The judge handed down a 66-page ruling, wherein he stated the state had failed to establish it was necessary to increase the self-sufficiency of nursing homes and assisted living facility sites in the event of an emergency.

The judge went on to explain in the order that the remedy for this emergency deficit cannot reasonably be enacted by the deadline of Nov. 15th. Scott railed against the order, saying the judge’s legal reasoning was short-sighted. He vowed to appeal the order and continue working to make the rules permanent. Continue reading →

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Several families are pursuing litigation against a South Florida nursing home after a disastrous post-hurricane evacuation resulted in more than a dozen deaths. However, in order to do so, they will face significant legal hurdles.nursing home abuse attorney

Nursing home abuse attorneys in West Palm Beach recognize that these cases are difficult, but not impossible. Although most civil injury and wrongful death cases are settled prior to trial, having an experienced litigator and trial attorney is necessary. Preparation, skill and experience are critical.

At this juncture, Bloomberg Law reports at least 10 lawsuits have been filed against the Hollywood Hills nursing home that evacuated in September, days after Hurricane Irma cut off power to the air conditioning system at the facility. Fourteen residents died. However, holding the owners of the facility responsible could prove difficult. There are several reasons for this. Continue reading →

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Elder financial abuse is a serious and growing problem in nursing homes across the country. Most often, it’s classified as an issue that occurs when a caregiver – usually a family member – takes advantage of the elderly person’s trust or position of need. However, it happens in nursing home facilities too where a company misrepresents the quality of care to patients, prospective patients, family members and government agencies that pay for this care. nursing home abuse

Recently in California, four residents living in residential care facilities owned by a single chain provider sued the company’s founder and developer, alleging fraudulent practices that exposed them to risk of injury and deprived them of necessary care.

According to the Press-Democrat, the lawsuit alleges residents were discovered on the ground, left soiled for hours at a time and at least one suffered an unexplained injury due to perpetual understaffing that amounted to fraud. The company reportedly misrepresented the care it was providing residents when it came time to collecting federal healthcare benefits for those patients. Further, the facility fees, which in some cases were $10,000 per resident per moth, were based on budgets crafted to rake in the highest profits, rather than assess the individual needs of each resident.  Continue reading →

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As Hurricane Irma loomed off the coast of Florida in the first week of September, state officials warned the public to be ready. Now, a South Florida nursing home is accused of failing to do just that, and also of a serious breach in patient care that led to the deaths of 10 elderly, vulnerable residents who went days without power in the sweltering heat. Several of those who died had body temperatures between 107 and 109 degrees. nursing home neglect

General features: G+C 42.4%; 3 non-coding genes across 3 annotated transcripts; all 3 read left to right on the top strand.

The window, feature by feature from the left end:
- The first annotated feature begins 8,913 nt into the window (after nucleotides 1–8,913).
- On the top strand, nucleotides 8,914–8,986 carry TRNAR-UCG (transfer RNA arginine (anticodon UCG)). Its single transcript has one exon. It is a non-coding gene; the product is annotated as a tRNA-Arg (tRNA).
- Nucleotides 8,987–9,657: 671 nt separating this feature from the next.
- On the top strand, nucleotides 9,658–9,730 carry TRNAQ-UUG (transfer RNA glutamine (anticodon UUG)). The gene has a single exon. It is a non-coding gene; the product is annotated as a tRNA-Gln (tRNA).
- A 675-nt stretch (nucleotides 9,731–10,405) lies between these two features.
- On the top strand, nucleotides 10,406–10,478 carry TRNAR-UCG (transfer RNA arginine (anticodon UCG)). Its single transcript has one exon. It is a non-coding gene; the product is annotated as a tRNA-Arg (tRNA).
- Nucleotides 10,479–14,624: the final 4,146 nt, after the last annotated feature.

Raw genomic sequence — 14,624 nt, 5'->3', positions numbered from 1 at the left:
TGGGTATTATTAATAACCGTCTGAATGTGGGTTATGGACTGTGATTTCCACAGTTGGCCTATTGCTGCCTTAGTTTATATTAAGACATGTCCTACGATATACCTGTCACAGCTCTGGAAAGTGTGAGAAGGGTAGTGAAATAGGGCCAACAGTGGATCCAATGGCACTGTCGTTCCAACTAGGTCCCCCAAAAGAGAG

The deaths have sparked outrage, a criminal investigation and at least a handful of lawsuits from victims or relatives of those who died, alleging negligence.

According to The Miami Herald, plaintiffs allege their loved ones were victims of a facility that not only failed to prepare for the possibility of no power, but also of not evacuating when conditions became more serious. The nursing home lacked power for three whole days, and administrators said they repeatedly tried calling the governor’s office for help. But meanwhile, directly across the street, was a fully-functional, air conditioned hospital.  Continue reading →

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Some nursing home patients seek care for the long-term expecting they will live out their days in that facility. Others know they will need longer-term, less intensive care than might be provided in a hospital, but hope eventually to improve and return to living independently.nursing home abuse lawyer

But when nursing home care is substandard, patients’ health may not improve as expected. In some cases, a patient’s health declines. Nursing homes that are negligent in providing proper care may be held accountable for the negative impact to patients’ health.

Accountability is the goal of one Boca Raton man, alleging treatment at a poorly staffed nursing home in South Florida amounted to negligence and left him requiring more medication and needing treatment longer than he otherwise would have.  Continue reading →

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A lawsuit recently filed in North Carolina alleges an elderly woman suffered in agony for 10 days with a broken hip after suffering a fall that went untreated and unreported by her nursing home.wheelchair

According to local media reports, plaintiff was a known fall risk when she was admitted to the facility, and there was even an alarm on her wheelchair intended to notify staffers if she were to get up.

Plaintiff alleges she called for an attendant to help her to the bathroom. However, there was no response, and as nature called, she decided to get up on her own. As she did so, she slipped and fell. This resulted in serious injury.  Continue reading →